GIVE: Partnering with Spirit — Black Love: A Three Cord Strand is not Easily Broken

GIVE! … By the Spirit™ with Dr. Pennie Murray

Black Love: A Three Cord Strand is not Easily Broken

© 2010 Dr. Pennie Murray

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On her CD Spoke Inward, RhapsodE asked the question, “What is Black Love like?” I long for what I know about the passion of black love past. As a child, growing up in the Black community I remember all the examples of public displays of affection (PDA).

Black men and women holding hands as they walked along the street; couples cuddled next to each other on the porch swings as they watched the children playing, or young men and women hugged up at the lockers in the halls at high school. I remember the love notes I received and the ones I wrote. And yes, I’ve had my share of “hickeys” on my neck. I also remember while blacks didn’t have much in material or financial resources, love was never a resource we were short of. Love was not easily broken—it sustained us as Black Americans. We worked to get love right and we revered and honored it. But sadly, over the years, we’ve become so apprehensive, skeptical and frustrated with love that as Black Americans, we’ve lost our “true north”.

As we’ve tried to disconnect from the challenges of our everyday lives, black men and women have become more disconnected from each other. Instead of complementary partners, each with our own contributing abilities, we’ve become freelancer out to secure our own prize—without personal attachment or loyalty. As a result, we’re in a vicious cycle where women are afraid that men no long want to partner with us, so we’ve become even more self-sufficient. Men, seeing that women don’t need them as much, feel less enthusiastic about a relationship or committed to their families. Somehow the love that sustained the black community has been replaced with a belief that the “power of two” is passé, damned, or rationally unsound. And we’ve decided that it’s better to face life by ourselves than to partner with another. In the Christian Bible there is an admonition, “A person standing alone can be attacked and defeated, but two can stand back-to-back and conquer—and three are even better, for a triple-braided cord (you, them and Spirit) is not easily broken.” Ecclesiastes 4:12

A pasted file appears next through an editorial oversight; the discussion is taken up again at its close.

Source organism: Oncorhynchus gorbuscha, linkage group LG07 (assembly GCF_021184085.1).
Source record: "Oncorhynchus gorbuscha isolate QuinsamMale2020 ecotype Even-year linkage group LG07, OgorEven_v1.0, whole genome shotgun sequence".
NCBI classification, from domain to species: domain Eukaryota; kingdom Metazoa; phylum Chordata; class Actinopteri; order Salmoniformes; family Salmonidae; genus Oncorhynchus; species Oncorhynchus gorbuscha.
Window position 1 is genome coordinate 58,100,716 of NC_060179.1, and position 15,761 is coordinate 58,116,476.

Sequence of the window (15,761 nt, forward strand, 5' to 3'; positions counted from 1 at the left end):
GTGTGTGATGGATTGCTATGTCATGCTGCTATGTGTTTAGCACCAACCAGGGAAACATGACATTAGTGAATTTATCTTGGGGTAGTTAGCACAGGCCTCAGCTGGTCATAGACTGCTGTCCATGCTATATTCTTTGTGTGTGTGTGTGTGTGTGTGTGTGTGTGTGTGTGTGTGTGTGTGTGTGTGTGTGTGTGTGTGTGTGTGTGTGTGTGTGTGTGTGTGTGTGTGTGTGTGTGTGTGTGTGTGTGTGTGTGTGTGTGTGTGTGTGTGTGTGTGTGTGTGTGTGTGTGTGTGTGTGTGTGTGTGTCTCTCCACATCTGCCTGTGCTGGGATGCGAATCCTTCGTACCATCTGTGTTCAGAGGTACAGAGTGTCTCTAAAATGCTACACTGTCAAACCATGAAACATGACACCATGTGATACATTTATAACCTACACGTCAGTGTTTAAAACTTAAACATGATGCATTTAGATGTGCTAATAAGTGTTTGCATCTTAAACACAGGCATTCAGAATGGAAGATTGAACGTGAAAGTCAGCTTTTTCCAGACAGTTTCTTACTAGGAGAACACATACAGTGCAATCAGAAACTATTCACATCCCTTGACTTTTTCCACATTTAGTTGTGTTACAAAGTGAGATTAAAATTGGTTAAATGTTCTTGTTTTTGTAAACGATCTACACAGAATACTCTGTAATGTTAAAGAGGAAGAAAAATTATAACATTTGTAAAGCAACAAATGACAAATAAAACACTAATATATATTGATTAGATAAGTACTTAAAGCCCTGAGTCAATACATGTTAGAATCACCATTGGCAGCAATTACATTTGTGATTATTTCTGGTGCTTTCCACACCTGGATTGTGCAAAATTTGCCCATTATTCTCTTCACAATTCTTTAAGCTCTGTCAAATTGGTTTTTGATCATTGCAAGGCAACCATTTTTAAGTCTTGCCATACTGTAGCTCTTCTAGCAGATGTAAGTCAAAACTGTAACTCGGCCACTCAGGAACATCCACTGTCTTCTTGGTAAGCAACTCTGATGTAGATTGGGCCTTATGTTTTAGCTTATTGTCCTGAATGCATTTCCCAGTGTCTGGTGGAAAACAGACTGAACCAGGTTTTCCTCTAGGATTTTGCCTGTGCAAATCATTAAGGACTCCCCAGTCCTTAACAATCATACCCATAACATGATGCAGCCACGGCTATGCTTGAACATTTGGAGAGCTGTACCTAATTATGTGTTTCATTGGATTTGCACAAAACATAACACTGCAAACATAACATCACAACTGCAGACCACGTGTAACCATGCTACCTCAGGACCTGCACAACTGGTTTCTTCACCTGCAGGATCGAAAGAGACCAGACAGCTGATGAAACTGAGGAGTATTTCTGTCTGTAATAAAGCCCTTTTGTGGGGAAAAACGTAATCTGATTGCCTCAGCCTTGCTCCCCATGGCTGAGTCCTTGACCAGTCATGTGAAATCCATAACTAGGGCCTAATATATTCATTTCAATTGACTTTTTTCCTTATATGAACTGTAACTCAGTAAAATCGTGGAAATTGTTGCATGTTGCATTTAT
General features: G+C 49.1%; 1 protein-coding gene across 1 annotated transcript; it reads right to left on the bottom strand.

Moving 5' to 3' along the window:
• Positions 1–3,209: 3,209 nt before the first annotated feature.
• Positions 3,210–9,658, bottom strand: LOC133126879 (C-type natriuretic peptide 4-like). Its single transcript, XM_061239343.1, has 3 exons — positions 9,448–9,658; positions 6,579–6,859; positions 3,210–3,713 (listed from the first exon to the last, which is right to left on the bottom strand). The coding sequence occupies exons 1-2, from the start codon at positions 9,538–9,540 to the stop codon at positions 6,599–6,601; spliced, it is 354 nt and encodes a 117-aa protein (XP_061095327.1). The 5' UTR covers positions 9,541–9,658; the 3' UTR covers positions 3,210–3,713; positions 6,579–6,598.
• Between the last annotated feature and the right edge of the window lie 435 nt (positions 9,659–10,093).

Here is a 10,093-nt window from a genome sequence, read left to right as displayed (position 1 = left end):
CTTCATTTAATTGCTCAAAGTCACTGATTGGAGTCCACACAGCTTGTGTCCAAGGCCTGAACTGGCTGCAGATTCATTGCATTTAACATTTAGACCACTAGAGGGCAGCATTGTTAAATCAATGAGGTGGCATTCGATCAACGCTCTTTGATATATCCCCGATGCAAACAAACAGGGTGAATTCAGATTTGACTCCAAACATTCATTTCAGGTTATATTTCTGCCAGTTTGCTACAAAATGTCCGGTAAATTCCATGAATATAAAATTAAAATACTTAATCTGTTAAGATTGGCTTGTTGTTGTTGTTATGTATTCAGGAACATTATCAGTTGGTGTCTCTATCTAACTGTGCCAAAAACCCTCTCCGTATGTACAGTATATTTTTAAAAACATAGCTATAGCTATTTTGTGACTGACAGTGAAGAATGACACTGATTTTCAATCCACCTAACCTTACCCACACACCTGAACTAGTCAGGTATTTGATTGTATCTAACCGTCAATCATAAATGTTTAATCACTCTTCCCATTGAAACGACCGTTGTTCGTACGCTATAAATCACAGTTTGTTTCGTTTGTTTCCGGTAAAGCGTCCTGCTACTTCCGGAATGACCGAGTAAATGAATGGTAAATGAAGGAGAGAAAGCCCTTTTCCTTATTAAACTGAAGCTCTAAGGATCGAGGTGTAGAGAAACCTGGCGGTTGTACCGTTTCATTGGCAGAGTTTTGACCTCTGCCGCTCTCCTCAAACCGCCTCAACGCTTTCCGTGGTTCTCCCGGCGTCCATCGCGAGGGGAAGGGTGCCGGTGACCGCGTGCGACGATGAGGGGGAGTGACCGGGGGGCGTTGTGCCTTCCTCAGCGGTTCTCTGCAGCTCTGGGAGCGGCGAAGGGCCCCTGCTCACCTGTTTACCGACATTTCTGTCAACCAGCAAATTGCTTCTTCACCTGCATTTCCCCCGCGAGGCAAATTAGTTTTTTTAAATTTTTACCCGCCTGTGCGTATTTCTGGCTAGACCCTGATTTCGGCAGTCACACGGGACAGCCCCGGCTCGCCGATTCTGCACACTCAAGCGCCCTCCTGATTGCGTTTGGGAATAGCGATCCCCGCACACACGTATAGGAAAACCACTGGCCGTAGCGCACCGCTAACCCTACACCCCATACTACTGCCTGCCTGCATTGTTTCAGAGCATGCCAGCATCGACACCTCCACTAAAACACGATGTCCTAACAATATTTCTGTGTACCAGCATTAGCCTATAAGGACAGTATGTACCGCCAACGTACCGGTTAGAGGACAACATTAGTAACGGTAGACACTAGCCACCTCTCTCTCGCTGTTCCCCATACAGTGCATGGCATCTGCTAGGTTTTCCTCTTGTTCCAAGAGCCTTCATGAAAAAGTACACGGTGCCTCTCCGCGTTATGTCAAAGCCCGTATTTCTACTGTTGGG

No doubt, blacks are faced with many challenges in today’s society. But maybe in order to overcome these challenges, we need to save our relationships by learning to re-partner with our love lives. More importantly, we need to re-partner with the third strand that ensures love’s strength—our God Spirit. We have the absolute power to choose whether or not we widen our gap with love or give ourselves permission to restore love.

Love is not an expense, a disease, or a condition to be avoided, but “strength” to be desired. There are two things I’ve come to understand about partnering with the spirit of love. First, it insists on our willingness to be vulnerable to its power and wisdom. And second, it always protects, trusts, hopes and perseveres.

In this month of Love and Black History, I strongly believe that black men and women need to individually and collectively recalibrate our mindsets to first become better individuals, secondly, healthier intimate partners and finally, most importantly, recognize none of this can be done without a solid relationship with our God Spirit. As I said in the first week of this month, we will never achieve closeness with another to the level God intended if we don’t also strive for closeness with Him. Only A Three Cord Strand is not Easily Broken—that’s what black love is like.  Share your thoughts and comments—I’d love to get your perspectives.

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2 Responses

  1. Katleen—girl you’re on to something with your statement, “Black American women and men wearing cornrow and the symbolizism of the 3-cord strand on our ‘crown’”. Now that’s has strong implications, especial since hair often signifies perfection and strength.

  2. Love it!!! Pennie, your post made me think about so many things. The “Power of 3″/The Trinity…when we are partnered properly we are a fortress that can withstand any attack. Also we are able to accomplish so much more when we are working together and in alignment with Spirit. Lastly, I even thought about African American women and men wearing conrows…and the symbolizism of the 3-cord strand…on our “crown”. Thank you for such a Powerful and Insightful post. God Bless.

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